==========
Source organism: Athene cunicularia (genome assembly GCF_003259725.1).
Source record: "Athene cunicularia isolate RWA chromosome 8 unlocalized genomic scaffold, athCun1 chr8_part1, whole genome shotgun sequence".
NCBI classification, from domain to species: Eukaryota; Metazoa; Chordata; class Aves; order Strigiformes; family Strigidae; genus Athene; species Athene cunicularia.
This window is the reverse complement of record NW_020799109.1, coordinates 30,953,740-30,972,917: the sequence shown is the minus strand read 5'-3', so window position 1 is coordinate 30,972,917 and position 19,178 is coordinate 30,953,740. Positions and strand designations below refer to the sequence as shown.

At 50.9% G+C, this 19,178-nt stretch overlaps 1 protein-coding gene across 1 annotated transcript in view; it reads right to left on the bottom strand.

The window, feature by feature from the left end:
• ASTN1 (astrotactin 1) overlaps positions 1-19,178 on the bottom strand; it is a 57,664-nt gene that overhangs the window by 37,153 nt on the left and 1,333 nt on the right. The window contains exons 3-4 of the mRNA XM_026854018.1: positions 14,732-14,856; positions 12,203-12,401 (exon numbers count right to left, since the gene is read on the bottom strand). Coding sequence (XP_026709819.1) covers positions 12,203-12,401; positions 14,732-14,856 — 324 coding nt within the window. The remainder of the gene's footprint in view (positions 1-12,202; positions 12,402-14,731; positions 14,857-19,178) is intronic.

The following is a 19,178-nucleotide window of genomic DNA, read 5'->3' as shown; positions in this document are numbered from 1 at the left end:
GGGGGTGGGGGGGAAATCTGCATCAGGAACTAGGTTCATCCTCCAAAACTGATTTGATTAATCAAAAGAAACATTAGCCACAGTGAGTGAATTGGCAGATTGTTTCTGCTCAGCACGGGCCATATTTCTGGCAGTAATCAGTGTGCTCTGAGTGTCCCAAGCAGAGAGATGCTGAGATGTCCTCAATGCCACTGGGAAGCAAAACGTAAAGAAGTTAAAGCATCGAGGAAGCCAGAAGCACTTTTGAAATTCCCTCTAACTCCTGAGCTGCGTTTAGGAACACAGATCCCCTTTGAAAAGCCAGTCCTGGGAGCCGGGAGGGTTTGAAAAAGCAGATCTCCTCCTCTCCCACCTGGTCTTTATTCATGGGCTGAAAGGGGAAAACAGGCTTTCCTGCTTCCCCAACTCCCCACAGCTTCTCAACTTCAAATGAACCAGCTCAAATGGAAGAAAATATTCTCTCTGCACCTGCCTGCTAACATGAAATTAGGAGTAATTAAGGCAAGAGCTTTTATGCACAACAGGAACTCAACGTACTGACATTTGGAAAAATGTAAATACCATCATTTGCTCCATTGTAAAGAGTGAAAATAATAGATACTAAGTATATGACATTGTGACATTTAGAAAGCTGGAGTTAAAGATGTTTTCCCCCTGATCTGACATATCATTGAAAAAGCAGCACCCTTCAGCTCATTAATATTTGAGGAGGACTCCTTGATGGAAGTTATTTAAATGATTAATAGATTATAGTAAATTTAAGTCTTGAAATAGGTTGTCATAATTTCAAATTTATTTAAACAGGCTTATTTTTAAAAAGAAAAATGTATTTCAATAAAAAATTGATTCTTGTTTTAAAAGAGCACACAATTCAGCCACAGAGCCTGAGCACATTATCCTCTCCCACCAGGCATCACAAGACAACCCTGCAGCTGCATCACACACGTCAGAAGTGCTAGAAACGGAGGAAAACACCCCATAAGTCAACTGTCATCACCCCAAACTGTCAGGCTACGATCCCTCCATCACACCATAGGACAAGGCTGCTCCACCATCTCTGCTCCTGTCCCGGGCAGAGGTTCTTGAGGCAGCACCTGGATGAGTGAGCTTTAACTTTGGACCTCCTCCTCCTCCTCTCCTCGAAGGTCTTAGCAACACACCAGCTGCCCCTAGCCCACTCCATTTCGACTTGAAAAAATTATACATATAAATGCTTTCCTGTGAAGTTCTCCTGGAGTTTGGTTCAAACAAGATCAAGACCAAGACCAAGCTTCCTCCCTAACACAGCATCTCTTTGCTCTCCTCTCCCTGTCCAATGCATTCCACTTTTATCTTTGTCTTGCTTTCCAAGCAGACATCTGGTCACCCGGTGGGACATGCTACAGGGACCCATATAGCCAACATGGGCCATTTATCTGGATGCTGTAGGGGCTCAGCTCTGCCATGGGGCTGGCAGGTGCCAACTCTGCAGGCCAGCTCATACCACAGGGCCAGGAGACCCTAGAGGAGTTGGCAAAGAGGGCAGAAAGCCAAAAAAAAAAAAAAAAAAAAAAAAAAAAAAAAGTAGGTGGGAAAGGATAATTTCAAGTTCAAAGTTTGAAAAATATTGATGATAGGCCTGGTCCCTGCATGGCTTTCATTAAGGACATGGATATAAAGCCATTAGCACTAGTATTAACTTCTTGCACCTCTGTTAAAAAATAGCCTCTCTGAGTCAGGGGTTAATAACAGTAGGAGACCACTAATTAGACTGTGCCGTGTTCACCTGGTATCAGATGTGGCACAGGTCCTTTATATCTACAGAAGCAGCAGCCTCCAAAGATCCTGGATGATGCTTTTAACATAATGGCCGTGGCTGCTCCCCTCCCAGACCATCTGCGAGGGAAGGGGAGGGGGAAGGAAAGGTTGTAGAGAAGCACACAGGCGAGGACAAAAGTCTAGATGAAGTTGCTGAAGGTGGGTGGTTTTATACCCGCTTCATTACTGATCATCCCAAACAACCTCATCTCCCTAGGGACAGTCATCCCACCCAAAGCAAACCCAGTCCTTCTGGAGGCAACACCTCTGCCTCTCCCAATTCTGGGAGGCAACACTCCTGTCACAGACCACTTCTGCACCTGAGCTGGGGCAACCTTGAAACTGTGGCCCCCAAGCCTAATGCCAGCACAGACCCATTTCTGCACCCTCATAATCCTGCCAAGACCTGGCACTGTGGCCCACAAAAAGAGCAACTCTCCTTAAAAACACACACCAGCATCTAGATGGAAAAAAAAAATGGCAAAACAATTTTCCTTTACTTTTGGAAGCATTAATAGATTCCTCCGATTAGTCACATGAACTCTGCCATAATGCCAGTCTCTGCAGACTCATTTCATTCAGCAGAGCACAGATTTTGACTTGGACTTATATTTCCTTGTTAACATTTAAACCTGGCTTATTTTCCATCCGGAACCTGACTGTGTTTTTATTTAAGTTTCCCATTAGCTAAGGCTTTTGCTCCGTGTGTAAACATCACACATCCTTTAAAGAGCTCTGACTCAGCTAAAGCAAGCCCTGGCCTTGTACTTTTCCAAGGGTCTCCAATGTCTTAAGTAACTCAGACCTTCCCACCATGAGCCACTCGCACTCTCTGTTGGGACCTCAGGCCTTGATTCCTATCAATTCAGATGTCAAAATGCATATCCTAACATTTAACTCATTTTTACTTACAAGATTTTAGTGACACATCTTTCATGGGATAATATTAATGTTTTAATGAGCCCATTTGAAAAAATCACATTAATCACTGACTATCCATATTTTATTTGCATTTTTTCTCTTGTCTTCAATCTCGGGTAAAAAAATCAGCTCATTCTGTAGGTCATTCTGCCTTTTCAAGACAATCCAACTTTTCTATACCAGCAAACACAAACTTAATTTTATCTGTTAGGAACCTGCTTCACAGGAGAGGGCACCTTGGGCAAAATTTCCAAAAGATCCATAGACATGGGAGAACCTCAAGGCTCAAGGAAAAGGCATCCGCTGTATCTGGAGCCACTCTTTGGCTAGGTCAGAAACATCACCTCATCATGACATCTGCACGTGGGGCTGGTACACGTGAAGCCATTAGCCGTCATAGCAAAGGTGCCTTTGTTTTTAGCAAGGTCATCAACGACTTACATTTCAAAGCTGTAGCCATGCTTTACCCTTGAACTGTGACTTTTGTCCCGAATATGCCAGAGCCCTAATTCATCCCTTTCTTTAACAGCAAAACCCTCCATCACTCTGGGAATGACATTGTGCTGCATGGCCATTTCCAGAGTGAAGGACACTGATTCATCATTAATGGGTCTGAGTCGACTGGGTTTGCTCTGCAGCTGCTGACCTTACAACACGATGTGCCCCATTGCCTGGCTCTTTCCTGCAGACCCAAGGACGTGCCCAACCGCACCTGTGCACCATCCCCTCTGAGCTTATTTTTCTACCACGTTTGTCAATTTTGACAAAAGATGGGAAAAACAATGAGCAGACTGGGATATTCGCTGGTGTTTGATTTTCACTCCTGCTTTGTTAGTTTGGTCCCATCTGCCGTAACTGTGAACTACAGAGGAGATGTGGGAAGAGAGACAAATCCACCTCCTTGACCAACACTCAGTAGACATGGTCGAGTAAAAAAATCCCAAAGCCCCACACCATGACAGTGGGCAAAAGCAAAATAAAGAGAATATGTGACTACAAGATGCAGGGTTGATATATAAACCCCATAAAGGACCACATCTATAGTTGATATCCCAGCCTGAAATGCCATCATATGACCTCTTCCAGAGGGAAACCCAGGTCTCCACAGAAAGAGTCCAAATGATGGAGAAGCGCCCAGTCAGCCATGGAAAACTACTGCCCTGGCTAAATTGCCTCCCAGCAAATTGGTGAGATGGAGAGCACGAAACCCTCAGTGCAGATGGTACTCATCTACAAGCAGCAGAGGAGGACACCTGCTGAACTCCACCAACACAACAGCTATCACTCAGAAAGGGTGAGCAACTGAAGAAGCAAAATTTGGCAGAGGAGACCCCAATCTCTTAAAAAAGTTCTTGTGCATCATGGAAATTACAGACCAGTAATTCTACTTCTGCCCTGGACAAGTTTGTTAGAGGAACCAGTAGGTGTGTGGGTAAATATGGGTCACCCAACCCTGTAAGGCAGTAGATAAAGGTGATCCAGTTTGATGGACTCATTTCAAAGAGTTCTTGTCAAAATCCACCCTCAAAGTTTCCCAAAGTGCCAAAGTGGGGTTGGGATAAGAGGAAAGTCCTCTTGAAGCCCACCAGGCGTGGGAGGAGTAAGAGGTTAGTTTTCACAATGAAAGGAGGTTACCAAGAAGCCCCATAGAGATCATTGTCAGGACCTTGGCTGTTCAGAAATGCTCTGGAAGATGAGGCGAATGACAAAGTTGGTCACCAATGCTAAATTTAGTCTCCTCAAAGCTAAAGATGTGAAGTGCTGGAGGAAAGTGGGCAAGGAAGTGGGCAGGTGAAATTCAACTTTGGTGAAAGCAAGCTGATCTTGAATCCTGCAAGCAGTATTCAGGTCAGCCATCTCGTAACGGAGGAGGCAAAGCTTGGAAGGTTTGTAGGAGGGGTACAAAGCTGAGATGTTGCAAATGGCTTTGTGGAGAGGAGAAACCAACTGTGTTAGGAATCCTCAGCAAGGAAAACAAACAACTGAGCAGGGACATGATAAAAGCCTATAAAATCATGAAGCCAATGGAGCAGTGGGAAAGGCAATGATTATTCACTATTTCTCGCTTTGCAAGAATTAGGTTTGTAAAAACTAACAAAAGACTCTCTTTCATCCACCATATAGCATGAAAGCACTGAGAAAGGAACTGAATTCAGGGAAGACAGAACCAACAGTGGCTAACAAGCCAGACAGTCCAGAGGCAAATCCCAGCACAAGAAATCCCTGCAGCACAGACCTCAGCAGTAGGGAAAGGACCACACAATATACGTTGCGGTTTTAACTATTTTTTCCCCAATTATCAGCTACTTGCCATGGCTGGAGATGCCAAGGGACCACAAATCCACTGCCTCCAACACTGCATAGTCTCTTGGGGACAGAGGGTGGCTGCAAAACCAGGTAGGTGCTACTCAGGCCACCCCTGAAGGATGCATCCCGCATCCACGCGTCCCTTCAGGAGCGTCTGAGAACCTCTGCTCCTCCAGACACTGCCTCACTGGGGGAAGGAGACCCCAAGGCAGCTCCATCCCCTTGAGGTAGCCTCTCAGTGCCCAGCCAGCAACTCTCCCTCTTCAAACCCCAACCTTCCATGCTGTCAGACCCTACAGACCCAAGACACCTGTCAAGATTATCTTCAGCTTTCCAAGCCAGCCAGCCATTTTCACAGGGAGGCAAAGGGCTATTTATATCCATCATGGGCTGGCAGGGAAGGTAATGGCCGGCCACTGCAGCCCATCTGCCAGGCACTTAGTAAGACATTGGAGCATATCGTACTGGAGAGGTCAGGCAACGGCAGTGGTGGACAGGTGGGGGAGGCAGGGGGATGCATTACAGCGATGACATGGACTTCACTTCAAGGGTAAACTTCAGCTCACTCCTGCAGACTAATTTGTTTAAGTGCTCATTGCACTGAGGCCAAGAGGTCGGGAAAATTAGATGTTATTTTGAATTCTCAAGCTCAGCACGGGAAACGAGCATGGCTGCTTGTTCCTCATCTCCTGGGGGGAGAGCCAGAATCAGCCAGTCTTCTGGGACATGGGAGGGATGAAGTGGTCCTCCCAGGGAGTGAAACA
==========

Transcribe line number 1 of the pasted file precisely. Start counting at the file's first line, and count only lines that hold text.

Source organism: Athene cunicularia (genome assembly GCF_003259725.1).